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Whose View Is It Anyway?

Stop and Breathe The Air.  Imagine you are considering buying an apartment on the 8th floor which has a fantastic southern view.  It is right over the roof of a 6-story building, which is on a corner, and so you get a rather wide-angle view.  And you’ve heard that a southerly exposure is great for your exotic plants.
May I suggest before you sign the contract and plop down 10% of the price that you stop and take a breath of fresh air out that window?
Take a moment (or several) to explore whether that you can lose that southerly exposure.
A concern is that if your window is on a lot line (the boundary line of your buildings property) then chances are you have a lot line window.  If so, then if your neighbor decides to construct just two more floors on that 6 story building, your coveted southerly facing windows will have to be bricked up.  Did I say “bricked up”?  Yes, I did.  You will lose the view, the air, the window, and the whole enchilada. Now try and envision that room with just a wall rather than a window.  Not a pretty sight is probably what you’re thinking.
By the way, if that airy room happens to be a bedroom with no other windows, then it will lose its “bedroom” status in the process.
But, it doesn’t have to be that way.  If you are very lucky, then that 6th story building sold some of its “air rights” to your building (or another building) and in doing so granted an easement of light and air and promised never to build higher than 6 floors.  Or perhaps the building is landmarked so any roof construction cannot be viewed from the street.  Either of those scenarios should give you and your buyer (when you eventually try to sell the apartment) reasonable comfort that the great view won’t be blocked.  But if none of these building roadblocks exist you need information to help you assess the risk of losing that view.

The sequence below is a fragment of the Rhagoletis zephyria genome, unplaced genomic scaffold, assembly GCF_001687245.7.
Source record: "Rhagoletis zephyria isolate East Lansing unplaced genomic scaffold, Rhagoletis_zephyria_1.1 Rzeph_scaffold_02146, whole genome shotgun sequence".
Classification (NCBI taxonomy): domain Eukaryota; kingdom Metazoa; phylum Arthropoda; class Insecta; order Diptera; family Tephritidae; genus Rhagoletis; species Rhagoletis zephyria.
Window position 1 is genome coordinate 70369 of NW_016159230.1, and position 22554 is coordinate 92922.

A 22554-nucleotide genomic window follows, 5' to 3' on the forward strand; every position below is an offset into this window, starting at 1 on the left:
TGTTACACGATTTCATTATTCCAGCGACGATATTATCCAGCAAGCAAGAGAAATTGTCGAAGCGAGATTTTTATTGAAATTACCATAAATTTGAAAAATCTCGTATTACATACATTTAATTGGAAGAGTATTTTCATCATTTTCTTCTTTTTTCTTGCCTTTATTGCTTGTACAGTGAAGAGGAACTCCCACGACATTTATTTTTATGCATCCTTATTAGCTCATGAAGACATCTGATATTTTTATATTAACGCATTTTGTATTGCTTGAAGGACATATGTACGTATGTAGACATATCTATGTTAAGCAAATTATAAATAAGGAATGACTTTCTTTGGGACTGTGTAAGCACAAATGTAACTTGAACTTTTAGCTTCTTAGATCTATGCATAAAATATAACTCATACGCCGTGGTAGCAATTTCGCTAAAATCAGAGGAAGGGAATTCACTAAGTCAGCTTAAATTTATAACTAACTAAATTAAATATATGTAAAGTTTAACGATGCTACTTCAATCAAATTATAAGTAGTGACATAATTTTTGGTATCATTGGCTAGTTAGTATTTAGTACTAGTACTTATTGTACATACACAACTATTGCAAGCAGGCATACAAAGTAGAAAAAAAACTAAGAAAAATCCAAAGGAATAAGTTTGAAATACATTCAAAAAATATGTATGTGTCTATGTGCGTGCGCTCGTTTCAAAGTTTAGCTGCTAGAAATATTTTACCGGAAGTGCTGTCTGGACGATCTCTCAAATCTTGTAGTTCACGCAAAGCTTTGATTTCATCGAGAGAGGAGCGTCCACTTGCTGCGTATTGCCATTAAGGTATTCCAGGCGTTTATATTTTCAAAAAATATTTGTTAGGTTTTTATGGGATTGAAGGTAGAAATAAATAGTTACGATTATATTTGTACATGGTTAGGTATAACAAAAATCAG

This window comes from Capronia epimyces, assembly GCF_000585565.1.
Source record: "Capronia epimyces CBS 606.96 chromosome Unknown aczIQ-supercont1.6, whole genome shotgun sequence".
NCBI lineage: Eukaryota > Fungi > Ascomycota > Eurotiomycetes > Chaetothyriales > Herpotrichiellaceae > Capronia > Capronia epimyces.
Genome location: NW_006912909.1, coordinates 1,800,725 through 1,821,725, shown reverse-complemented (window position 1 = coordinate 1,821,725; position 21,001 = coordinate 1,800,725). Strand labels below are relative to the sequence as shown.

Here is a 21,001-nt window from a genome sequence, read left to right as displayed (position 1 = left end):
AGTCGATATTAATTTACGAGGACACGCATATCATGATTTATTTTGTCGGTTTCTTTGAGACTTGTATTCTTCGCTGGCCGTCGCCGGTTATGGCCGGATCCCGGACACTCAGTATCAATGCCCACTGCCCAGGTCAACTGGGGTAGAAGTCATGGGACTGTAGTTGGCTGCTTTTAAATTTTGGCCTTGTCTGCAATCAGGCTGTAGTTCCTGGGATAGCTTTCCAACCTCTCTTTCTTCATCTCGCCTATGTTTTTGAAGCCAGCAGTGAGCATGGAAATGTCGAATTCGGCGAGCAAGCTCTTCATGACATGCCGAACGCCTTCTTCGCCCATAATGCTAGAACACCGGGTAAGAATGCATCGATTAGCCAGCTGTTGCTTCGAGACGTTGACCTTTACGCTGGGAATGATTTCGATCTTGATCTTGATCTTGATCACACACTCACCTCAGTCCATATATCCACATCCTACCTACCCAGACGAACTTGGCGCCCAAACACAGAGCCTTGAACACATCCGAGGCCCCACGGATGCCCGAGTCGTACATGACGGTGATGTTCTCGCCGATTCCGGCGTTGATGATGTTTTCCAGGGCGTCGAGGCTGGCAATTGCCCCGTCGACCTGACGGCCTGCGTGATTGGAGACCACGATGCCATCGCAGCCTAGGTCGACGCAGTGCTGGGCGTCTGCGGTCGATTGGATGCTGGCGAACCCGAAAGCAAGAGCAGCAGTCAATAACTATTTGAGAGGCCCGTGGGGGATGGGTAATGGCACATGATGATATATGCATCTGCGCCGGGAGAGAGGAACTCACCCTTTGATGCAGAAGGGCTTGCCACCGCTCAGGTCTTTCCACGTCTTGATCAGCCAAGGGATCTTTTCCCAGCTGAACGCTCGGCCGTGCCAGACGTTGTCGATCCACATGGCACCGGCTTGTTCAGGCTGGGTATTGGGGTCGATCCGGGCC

Some of the questions you should know the answer to are: Who owns the building?  What is its use?  Was it recently sold to a developer?  Are there any building permits filed to increase the height?  Are there any applications before landmarks to build some extra floors?  What does the building’s Certificate of Occupancy say?  Do the zoning rules prohibit that building from going higher without a variance?  Does that building have any available “air rights” so that it can build higher?  Do any of its neighboring buildings have any available “air rights” which can be bought by that corner building? The answers to these and other questions will help you measure that risk and figure out if this is the apartment for you or if you should at least reconsider the price.

Category: Do Your Diligence, News Comment »

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